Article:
4.-JohnSmelcer_ALN-Annual

Report
Oil & Gas in East & Southern Africa Opportunities & Challenges for
Investment
John Smelcer, Head of Oil & Gas
November 2013
© Webber Wentzel 2013
OIL & GAS
SECTOR
GROUP
2
INTRODUCTION
INTRODUCTION
• Region known for mining becoming a petroleum region, led by recent
large-scale gas discoveries
• Those recent large-scale gas discoveries have the potential to be a game
changer for individual jurisdictions and wider region
• Next 18 months to 3 years will be critical to determining the exact scope of
the impact
4
RECENT DISCOVERIES
RECENT GAME-CHANGING UPSTREAM DISCOVERIES
• Region known for mining becoming a petroleum region, led by recent large-scale petroleum discoveries
• Those recent large-scale discoveries have the potential to be a game changer for individual jurisdictions
and wider region, particularly in the context of the mining sector experiencing increasing head winds
o Mozambique
o
o
• Rovuma Area 1, operated by Anadarko, current estimated recoverable gas reserves 50 tcf
• Rovuma Area 4, operated by ENI, current estimated recoverable gas reserves 45 tcf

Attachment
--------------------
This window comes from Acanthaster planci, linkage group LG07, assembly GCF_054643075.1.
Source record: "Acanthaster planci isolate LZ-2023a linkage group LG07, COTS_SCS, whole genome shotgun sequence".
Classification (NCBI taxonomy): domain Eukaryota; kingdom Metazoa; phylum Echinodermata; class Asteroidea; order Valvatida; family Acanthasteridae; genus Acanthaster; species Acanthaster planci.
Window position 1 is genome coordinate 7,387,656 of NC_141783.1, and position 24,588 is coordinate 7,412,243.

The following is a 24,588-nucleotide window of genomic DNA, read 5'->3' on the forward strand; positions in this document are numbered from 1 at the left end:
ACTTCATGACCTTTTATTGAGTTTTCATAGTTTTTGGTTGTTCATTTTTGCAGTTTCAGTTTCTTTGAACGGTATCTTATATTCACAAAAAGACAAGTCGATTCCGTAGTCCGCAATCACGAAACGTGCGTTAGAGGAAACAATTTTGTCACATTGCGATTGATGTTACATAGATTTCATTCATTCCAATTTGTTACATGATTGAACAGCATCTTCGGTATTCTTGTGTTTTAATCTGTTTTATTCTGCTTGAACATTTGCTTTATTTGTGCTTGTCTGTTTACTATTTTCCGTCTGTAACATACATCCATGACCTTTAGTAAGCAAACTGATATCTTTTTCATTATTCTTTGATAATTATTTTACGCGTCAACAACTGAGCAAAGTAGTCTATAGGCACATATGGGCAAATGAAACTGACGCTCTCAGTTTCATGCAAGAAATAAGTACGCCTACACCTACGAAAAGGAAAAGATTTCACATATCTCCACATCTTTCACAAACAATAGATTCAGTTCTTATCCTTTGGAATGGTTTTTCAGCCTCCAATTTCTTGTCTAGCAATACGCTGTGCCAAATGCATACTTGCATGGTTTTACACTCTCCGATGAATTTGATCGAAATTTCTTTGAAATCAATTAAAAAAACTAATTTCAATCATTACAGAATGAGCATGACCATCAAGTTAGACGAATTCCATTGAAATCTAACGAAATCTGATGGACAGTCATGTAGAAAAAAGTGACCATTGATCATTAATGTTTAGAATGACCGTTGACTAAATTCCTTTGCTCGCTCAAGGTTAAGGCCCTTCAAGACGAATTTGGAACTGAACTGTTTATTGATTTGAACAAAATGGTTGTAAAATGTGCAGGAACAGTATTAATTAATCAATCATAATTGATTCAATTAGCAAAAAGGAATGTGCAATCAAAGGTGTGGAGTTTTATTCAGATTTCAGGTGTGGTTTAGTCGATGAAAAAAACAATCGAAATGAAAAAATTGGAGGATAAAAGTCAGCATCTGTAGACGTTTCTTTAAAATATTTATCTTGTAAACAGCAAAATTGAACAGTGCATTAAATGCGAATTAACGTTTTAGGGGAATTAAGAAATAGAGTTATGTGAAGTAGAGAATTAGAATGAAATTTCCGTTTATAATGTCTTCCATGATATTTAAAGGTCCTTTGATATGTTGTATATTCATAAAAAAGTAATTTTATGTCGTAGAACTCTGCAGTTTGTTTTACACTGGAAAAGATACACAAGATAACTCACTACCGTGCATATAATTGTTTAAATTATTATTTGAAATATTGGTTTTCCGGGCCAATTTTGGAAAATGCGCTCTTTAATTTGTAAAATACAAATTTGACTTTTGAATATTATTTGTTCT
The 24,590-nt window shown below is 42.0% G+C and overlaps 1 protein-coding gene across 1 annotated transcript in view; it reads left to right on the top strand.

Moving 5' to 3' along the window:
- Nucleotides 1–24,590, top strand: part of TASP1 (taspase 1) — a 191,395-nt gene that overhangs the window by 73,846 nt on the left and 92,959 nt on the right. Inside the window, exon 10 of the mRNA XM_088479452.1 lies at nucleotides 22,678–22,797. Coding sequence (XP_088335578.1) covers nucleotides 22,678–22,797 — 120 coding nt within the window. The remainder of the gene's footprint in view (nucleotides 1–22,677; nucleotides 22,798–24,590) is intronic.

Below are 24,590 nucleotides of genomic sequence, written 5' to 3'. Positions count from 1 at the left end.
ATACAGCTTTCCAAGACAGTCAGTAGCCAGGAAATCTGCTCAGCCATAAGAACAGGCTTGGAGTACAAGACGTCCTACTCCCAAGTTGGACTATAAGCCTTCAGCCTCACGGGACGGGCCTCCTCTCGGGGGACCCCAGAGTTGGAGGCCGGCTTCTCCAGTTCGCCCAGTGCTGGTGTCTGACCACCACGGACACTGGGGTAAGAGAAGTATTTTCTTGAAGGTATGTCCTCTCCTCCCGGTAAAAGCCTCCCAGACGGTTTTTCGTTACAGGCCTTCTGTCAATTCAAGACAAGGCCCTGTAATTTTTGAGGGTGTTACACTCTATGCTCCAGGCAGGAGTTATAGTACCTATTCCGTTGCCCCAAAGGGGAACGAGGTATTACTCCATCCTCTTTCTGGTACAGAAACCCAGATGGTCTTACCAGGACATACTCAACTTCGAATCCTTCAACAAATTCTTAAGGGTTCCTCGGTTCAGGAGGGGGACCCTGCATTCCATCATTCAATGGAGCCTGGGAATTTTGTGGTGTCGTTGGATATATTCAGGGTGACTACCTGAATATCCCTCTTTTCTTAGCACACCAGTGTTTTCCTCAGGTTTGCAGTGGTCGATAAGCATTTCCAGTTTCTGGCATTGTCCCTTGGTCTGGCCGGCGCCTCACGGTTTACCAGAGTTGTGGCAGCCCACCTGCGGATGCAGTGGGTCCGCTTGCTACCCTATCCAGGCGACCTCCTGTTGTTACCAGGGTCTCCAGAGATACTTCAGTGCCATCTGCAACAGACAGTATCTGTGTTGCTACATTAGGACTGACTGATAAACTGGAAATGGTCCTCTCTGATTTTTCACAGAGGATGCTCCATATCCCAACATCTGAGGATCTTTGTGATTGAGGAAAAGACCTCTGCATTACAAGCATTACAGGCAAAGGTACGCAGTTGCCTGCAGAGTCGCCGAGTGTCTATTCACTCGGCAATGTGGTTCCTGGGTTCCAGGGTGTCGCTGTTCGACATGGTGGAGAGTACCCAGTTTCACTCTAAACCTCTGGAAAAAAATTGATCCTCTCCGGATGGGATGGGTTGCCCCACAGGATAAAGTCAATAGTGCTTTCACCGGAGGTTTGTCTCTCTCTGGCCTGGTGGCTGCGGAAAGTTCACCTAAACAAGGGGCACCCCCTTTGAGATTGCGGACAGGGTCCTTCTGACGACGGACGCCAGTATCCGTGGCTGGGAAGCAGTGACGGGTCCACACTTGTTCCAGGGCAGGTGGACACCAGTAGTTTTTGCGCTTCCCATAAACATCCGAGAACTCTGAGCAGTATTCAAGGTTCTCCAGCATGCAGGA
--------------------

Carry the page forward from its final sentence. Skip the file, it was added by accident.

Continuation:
• Mozambique basin, operated by Sasol, possible resources of 10-15 tcf
• Many estimate recoverable reserves to approach 200-250 tcf in Mozambique
Tanzania
• Area operated by BG (also part owned by Ophir), current estimated recoverable gas reserves 11 tcf
• Area operated by Statoil (also part owned by ExxonMobil), current estimated recoverable gas reserves 10-13 tcf
• Many estimate recoverable reserves to approach 45-60 tcf in Tanzania
Botswana
• Large reserves of coal bed methane (CBM) gas have been discovered in Botswana
• The Botswana Department of Geological Survey reports that 196 tcf of "gas in place" is present in the central
Kalahari Karoo Basin in Botswana
o
o
South Africa
• Karoo Shale Gas: Estimated resources of 485 tcf, which would make it the fifth largest shale gas field in the world